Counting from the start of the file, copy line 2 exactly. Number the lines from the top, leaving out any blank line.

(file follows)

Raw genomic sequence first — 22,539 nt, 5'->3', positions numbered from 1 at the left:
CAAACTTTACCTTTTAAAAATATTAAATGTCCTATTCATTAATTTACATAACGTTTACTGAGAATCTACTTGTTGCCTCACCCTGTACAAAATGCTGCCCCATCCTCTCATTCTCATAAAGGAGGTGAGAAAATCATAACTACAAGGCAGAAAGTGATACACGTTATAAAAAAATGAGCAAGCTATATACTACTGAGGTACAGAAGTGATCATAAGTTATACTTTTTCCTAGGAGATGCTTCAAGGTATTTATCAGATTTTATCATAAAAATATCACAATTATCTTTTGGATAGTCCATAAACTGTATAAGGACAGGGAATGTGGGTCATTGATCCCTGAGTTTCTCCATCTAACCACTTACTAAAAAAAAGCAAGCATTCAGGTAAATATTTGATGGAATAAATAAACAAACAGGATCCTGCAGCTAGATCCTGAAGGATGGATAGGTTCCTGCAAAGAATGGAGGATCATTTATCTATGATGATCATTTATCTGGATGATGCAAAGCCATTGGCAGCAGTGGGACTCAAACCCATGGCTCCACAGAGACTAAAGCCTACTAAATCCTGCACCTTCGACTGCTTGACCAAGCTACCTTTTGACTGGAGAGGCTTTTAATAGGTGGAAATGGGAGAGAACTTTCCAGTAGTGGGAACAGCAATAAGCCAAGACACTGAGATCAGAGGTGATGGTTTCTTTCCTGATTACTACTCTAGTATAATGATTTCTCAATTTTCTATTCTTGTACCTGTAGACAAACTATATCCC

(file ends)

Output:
CAAACTTTACCTTTTAAAAATATTAAATGTCCTATTCATTAATTTACATAACGTTTACTGAGAATCTACTTGTTGCCTCACCCTGTACAAAATGCTGCCCCATCCTCTCATTCTCATAAAGGAGGTGAGAAAATCATAACTACAAGGCAGAAAGTGATACACGTTATAAAAAAATGAGCAAGCTATATACTACTGAGGTACAGAAGTGATCATAAGTTATACTTTTTCCTAGGAGATGCTTCAAGGTATTTATCAGATTTTATCATAAAAATATCACAATTATCTTTTGGATAGTCCATAAACTGTATAAGGACAGGGAATGTGGGTCATTGATCCCTGAGTTTCTCCATCTAACCACTTACTAAAAAAAAGCAAGCATTCAGGTAAATATTTGATGGAATAAATAAACAAACAGGATCCTGCAGCTAGATCCTGAAGGATGGATAGGTTCCTGCAAAGAATGGAGGATCATTTATCTATGATGATCATTTATCTGGATGATGCAAAGCCATTGGCAGCAGTGGGACTCAAACCCATGGCTCCACAGAGACTAAAGCCTACTAAATCCTGCACCTTCGACTGCTTGACCAAGCTACCTTTTGACTGGAGAGGCTTTTAATAGGTGGAAATGGGAGAGAACTTTCCAGTAGTGGGAACAGCAATAAGCCAAGACACTGAGATCAGAGGTGATGGTTTCTTTCCTGATTACTACTCTAGTATAATGATTTCTCAATTTTCTATTCTTGTACCTGTAGACAAACTATATCCC